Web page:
"What I tried to do in that speech was to give an, an honest accounting of both sides. A sense that, you know, both sides have angers and resentments. But ultimately, we have so much more in common than divides us," he said.
Obama said he has friends on the right side of the political spectrum who "say things that I find pretty crazy as well."
"My goal is to, is to try to get my arms around this country as a whole and, and to see if, if we can get people to talk and recognize each other, even if they disagree," he said.
Obama said he hopes to get back to talking about other substantive issues the country faces.
"I am not interested in having, in wallowing in a lengthy conversation about race," he said. "What I was trying to do in the speech was point out that we often use racial divisions -- or politicians often use racial divisions as a way of ignoring the common problems, like terrorism, or the foreclosure crisis."
Obama said the Wright story dominated the news at a time when the country marked the 4,000th U.S. military death in Iraq.
"My argument is not that we should focus obsessively on race. My argument is, we should acknowledge the dangers of racial division, precisely in order to focus on those problems that we all have as common as Americans," he said.
The junior senator from Illinois knows he's in the hottest horse race of his political life -- ahead in the pledged delegate count, popular vote, and states won.
"It's tough," Obama said. "We have been campaigning now for a long time. We have got very ardent supporters on both sides. And you know, the media these days enjoys a good horse race, and this is about as good of a horse race as you could get."
But Obama dismissed the argument that there will be long-term damage to the party.
"I don't think we are hurt, long-term. I think short term, there is gonna be work to do for the nominee to bring the, the party back together again. People feel pretty passionate about their respective candidates. I appreciate that, and I understand it," Obama said.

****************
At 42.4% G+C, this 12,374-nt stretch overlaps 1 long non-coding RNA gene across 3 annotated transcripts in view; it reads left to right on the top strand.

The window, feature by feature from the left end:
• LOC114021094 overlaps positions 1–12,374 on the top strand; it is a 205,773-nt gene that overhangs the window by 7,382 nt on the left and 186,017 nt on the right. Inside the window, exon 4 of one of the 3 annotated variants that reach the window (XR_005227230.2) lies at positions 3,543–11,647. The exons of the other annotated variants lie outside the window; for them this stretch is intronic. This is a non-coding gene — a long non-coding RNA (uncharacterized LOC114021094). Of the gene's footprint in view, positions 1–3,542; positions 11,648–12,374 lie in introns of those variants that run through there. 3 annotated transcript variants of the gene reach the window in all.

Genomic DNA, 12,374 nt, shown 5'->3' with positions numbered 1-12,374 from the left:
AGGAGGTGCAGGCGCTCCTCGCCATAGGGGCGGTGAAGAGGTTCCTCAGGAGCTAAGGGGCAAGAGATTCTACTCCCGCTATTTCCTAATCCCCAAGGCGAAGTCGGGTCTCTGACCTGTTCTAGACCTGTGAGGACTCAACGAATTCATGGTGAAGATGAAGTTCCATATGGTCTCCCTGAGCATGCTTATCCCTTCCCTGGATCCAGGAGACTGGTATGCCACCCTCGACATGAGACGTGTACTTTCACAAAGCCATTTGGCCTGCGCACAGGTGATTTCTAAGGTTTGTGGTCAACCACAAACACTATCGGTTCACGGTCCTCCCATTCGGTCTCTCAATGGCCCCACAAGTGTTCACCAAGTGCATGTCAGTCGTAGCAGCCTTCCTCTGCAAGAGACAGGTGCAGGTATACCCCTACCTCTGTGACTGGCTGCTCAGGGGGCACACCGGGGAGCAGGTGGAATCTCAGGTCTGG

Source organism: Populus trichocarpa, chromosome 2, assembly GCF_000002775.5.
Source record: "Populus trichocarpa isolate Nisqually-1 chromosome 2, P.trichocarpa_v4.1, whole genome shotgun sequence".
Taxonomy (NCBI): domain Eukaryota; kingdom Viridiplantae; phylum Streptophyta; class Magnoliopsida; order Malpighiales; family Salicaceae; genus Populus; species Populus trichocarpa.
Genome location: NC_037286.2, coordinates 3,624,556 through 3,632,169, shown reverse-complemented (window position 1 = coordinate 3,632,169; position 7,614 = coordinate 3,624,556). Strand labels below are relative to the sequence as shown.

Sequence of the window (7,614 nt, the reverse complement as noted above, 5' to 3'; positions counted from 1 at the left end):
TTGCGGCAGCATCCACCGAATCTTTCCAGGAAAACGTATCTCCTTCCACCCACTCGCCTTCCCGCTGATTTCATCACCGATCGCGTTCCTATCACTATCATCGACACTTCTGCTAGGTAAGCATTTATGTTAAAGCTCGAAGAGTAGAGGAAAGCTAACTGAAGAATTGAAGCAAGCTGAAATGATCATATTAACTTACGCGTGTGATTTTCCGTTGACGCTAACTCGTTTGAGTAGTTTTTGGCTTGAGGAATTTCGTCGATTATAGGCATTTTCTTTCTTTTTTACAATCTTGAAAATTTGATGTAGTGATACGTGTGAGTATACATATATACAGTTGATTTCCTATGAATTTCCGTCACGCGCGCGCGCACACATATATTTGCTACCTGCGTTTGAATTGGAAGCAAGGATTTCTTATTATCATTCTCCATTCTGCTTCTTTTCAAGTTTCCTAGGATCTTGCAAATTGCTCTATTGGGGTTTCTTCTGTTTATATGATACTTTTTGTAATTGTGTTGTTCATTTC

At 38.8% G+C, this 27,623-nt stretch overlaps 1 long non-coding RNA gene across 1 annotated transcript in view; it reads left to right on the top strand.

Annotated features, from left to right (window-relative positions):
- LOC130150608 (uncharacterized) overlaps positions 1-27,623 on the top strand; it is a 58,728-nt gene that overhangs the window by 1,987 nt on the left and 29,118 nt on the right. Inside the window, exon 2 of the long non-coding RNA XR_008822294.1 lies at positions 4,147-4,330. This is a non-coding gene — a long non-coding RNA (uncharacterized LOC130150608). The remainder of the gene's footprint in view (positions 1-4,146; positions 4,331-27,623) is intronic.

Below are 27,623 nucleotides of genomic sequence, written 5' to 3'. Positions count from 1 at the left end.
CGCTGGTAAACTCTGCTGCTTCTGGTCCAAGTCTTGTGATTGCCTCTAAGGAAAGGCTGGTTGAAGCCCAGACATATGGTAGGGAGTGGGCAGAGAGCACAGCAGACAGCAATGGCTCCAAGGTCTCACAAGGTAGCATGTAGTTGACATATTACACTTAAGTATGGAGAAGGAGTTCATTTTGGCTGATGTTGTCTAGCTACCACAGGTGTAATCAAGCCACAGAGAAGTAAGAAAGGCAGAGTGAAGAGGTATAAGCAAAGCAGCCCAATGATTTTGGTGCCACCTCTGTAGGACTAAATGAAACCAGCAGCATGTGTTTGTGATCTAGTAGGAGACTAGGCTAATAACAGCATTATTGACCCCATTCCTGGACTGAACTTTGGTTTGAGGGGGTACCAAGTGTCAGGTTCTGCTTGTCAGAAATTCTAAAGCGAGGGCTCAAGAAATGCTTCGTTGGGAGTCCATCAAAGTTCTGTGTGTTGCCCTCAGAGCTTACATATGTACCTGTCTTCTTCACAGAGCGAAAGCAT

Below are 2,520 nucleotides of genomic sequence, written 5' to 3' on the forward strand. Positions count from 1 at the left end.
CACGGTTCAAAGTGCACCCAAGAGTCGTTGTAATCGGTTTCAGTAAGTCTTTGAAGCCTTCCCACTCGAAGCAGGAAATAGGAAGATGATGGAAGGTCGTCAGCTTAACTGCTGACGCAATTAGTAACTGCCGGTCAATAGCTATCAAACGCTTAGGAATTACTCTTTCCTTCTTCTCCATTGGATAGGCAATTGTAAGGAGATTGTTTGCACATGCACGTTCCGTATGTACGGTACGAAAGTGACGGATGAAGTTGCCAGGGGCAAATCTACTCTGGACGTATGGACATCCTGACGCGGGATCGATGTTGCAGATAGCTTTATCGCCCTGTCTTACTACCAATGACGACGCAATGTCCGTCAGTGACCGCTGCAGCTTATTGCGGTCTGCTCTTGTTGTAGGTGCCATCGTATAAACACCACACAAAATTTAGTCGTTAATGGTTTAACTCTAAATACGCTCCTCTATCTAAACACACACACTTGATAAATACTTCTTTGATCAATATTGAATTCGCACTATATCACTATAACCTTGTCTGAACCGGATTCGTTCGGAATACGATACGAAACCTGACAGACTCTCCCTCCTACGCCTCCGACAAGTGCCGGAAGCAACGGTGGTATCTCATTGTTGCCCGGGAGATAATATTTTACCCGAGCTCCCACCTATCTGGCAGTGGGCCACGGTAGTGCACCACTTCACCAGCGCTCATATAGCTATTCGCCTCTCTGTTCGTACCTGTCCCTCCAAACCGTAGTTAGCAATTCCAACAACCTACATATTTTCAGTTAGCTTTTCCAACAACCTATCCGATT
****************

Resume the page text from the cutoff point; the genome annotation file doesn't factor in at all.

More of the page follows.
But Obama noted the ongoing Democratic battle has allowed Sen. John McCain, R-Ariz., the presumptive Republican nominee, to go relatively unchallenged.
"Sen. Clinton and I are in an active contest right now, and John McCain is traveling around the world and, you know, making speeches without really being the target of any significant debate or attack," the Illinois senator said.
"And so I, I think what's gonna happen is that there are gonna be some bruised feelings, whoever the nominee is. We are gonna have to come together and remind ourselves that there is a heckuva lot bigger difference between either Sen. Clinton or myself, and John McCain," Obama said.
Obama, who often describes his Democratic opponent as "tenacious" said today, "Sen. Clinton has run a very tough, hard-fought campaign."
Despite intense interest in the Democratic race, Obama insists voters want to focus on the issues.
"They want to talk to me about the potential for $4 a gallon gas. They want to talk to me about their mother who is about to lose their home to foreclosure. They want to talk to me about how to save for their own retirement and send their kids to college at the same time," Obama said.